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Tips To Overcome Birth Anxiety

The first-trimester probably felt like it would never end as you battled morning sickness and fatigue. But some women find that as they enter the third trimester, they don’t want their pregnancy to end!


Why?


Birth anxiety.


Birth anxiety is real, and if you leave it untreated, it can turn your positive birth experience into a negative one. We want you to know that anxiety should have no place in your heart on "labor day" and that you deserve better than what anxiety has to offer. Laboring without anxiety is an obtainable goal and you can do it!

While you probably want nothing more than to cuddle your newborn baby, you simultaneously are terrified of the unknowns of birth and the delivery process. What will contractions feel like? What will happen if there is an emergency? How easily will I recover? Will I be in pain for days and days? As the days creep closer to your due date, it’s common to experience waves of anxiety and dread when you think about childbirth. Even second and third-time mamas experience some sort of anxiety the closer they draw near to their labor day.


Even though it is common to feel anxious, you don’t have to “suck it up” and feel miserable alone. There are many ways to prepare mentally and keep your mind focused, calm, and relaxed so you can enjoy the big day. While a little anxiety is normal, don’t wait until you are in the hospital to face your fears. Here are a few tips to get you in the right mind and on the road to relaxation before the baby’s arrival.


Have A Plan (Or Two)

Creating a simple birth plan and mapping out the things that mean the most to you will help you stay calm and organized before and after birth. Write down what you want to happen and share your birth plan with your care provider. But also make a plan for if everything goes wrong. What are your wishes if you have to have an emergency c-section? Or what will you do if you have to have pain medication even though you had your heart set on natural birth? Having several plans written down on paper (or formulated in your mind) will help you know that no matter what happens, you got this! You won’t be shaken by unexpected surprises.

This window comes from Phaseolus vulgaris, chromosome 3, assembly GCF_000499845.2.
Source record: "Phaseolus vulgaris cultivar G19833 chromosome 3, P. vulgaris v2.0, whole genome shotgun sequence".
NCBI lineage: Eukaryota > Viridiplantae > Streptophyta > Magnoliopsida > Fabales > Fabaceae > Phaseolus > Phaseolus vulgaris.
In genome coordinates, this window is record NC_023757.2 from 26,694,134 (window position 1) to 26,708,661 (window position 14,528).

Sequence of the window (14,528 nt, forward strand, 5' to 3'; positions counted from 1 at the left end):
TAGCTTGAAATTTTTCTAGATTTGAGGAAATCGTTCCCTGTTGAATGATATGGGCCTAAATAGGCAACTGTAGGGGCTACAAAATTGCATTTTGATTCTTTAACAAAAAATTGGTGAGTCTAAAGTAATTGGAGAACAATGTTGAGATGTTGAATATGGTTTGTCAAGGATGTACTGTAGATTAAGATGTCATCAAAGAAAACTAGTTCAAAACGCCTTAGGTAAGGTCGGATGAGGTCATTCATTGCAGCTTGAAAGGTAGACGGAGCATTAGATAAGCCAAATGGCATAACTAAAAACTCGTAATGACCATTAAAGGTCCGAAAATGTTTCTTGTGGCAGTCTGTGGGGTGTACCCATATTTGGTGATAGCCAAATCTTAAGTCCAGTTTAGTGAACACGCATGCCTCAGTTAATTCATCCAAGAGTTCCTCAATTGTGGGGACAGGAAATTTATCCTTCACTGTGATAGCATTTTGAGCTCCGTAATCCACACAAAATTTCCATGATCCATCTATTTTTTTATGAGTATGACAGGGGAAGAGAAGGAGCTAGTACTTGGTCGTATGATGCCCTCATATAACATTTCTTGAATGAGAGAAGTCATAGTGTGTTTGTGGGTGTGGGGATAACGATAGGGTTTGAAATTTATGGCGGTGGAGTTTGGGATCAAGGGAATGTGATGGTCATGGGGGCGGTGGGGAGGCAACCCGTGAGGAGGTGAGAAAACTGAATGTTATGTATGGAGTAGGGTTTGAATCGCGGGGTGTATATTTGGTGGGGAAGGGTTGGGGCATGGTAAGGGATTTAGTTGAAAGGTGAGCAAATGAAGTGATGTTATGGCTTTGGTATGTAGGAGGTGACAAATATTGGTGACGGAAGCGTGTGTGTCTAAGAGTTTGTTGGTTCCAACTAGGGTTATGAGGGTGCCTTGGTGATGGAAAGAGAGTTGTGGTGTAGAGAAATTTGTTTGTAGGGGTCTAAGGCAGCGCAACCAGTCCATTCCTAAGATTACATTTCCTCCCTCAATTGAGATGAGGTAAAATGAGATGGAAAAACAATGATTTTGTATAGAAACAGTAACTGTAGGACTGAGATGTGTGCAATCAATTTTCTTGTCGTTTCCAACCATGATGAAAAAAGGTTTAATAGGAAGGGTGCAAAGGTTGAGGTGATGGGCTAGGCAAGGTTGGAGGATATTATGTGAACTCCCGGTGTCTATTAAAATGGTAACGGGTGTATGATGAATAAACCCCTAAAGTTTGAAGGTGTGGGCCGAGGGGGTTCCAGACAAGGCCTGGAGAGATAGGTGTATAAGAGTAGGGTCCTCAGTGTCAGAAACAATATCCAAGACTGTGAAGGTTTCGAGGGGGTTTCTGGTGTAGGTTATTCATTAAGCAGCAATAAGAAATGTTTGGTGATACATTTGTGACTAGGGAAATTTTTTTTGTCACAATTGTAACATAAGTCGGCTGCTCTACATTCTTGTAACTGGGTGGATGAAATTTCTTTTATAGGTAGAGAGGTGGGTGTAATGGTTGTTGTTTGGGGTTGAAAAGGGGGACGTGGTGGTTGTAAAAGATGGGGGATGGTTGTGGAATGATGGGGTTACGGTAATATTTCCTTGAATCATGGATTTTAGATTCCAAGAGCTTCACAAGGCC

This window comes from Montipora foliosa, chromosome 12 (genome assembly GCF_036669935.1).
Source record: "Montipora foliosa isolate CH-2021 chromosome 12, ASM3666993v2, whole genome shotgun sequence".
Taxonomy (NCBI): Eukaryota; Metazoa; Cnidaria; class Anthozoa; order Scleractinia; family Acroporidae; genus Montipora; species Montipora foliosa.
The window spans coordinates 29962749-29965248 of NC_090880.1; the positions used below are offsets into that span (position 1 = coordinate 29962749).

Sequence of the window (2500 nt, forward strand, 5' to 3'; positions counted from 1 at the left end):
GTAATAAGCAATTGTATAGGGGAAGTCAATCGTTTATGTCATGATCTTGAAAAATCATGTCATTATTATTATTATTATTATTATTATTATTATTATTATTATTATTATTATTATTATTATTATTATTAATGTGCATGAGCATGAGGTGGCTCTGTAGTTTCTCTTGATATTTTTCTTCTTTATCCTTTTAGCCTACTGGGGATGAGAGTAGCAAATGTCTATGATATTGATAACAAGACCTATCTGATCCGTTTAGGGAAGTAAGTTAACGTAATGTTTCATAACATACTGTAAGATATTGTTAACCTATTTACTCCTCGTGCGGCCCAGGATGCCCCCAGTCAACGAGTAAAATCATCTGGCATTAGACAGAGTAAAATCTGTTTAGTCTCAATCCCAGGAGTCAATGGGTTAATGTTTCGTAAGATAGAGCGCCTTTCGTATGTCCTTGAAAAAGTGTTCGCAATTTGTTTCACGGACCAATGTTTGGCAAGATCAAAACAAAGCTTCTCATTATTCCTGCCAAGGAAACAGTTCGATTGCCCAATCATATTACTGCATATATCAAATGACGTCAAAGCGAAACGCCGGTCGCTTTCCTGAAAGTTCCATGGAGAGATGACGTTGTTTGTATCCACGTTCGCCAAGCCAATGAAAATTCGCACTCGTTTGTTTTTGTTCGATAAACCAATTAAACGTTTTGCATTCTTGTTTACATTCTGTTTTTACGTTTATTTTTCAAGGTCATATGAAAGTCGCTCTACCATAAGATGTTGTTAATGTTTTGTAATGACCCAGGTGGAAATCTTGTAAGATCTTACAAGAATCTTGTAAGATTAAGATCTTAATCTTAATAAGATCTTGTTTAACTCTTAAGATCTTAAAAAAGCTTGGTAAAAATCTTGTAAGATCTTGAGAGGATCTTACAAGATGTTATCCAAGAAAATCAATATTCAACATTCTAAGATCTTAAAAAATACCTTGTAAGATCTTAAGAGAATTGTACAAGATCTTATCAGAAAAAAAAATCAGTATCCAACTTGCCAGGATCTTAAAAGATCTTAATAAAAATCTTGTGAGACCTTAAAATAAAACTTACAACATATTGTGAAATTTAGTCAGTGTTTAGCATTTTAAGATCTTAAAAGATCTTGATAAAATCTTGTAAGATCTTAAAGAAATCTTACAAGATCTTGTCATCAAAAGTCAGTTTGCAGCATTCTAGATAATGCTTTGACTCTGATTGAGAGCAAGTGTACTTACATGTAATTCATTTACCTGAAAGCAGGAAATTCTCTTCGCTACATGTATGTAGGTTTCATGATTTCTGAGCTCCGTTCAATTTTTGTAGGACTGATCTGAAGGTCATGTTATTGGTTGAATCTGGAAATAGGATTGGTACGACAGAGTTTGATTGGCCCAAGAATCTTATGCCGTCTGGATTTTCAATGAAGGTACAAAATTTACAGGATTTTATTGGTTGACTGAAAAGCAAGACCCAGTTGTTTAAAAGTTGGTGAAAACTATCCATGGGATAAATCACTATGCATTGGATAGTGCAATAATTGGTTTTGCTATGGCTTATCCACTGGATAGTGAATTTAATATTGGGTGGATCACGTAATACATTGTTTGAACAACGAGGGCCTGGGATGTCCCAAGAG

Don’t Pay Too Much Attention To The Internet Horror Stories

Google is awesome for searching common aches and pains and pregnancy symptoms and how to get relief for things like morning sickness and back pain. But Google can get out of hand fast! There is a statistic that 10% of women are so afraid of birth that it interferes with delivery. If this sounds like you, it might be because you are reading about birth stories in the wrong places.


The truth is, women love to share (and sometimes embellish) their horror birth experiences without adding the important details (like they had a rare preexisting condition.) It’s the same equivalent to men’s fishing stories (the fish gets bigger each time they re-tell it.) If you have found the addictive rabbit hole of mom/pregnancy forums, it might be time to step back and find a healthier and medically sound way of researching. Most likely, “her story” won’t be your story.


One mom, for example, read about “spinal block” headaches (a severe headache induced by anesthesia and can last for days) and “how common they are.” When she asked her doctor about it he said it had been years since anyone of his patients had experienced a headache after an epidural. In other words, those kinds of headaches are very rare and if she did have one there was medicine and treatment at the hospital for her. Just because a mommy-form said it will happen does not mean that it will happen, or that it will happen to you, or that there are no ways to deal with it if it does happen. Often these internet stories leave out important details like the mom was in crazy pain because she didn’t want to take the medicine or treatment offered to her. Instead, she decided to complain about it online and scare all of her readers into an anxiety coma.


Another mom heard so many other women comment on how rough post-partum was that she was convinced she wouldn’t be able to get her “life back” for years. But she was pleasantly shocked and surprised to find that recovery has a lot to do with your positive attitude and she found that a few days after birth she was feeling herself, happy, and moving around just fine.